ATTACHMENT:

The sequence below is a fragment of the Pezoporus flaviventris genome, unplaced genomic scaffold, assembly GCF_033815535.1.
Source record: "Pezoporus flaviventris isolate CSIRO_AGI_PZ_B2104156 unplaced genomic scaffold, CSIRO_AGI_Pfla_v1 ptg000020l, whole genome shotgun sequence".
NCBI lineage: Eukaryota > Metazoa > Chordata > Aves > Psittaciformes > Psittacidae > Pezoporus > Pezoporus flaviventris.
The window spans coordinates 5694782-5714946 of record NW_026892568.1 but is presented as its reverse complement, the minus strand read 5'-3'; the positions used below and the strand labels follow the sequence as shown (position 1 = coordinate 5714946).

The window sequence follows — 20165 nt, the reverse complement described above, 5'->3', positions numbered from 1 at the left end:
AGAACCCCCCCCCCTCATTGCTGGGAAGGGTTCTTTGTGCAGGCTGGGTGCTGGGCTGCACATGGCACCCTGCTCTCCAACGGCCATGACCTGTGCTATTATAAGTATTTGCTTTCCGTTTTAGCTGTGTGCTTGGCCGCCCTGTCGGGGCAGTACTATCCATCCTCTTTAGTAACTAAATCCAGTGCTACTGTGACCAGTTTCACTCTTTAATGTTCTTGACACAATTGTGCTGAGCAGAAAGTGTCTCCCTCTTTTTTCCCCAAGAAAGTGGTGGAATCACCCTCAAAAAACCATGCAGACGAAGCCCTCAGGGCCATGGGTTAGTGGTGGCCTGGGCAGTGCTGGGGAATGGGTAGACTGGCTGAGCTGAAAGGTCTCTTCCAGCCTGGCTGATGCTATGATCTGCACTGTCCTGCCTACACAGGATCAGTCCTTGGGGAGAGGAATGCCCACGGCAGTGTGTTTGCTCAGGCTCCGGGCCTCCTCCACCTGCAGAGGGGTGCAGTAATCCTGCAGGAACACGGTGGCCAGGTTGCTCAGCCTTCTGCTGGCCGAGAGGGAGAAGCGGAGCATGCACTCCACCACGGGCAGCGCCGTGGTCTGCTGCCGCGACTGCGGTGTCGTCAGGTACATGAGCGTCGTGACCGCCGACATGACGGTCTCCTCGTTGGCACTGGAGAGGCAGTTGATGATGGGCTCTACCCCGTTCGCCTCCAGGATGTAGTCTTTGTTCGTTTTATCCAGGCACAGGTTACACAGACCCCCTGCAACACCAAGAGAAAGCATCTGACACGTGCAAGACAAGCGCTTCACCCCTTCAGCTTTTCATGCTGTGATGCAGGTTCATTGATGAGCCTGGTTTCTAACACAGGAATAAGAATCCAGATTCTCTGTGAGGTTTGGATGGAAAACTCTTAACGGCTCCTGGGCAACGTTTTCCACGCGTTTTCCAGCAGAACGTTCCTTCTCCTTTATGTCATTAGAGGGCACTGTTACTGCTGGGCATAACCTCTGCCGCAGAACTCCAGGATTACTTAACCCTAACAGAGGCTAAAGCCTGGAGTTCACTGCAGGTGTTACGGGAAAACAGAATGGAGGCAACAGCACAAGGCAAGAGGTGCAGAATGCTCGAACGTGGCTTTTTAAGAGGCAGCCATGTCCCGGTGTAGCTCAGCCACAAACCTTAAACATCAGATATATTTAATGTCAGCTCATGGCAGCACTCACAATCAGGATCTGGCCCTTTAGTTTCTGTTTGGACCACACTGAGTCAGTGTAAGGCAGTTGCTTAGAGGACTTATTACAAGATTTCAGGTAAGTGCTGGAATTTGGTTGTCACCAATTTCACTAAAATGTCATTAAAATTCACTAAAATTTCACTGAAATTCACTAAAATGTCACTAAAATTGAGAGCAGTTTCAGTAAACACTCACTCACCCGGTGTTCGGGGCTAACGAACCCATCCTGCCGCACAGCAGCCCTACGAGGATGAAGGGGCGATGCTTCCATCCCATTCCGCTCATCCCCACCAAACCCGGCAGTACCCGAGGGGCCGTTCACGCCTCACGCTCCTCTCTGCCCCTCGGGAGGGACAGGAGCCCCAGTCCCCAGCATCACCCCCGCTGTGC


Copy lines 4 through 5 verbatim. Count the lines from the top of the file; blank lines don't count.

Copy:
The window spans coordinates 5694782-5714946 of record NW_026892568.1 but is presented as its reverse complement, the minus strand read 5'-3'; the positions used below and the strand labels follow the sequence as shown (position 1 = coordinate 5714946).

The window sequence follows — 20165 nt, the reverse complement described above, 5'->3', positions numbered from 1 at the left end: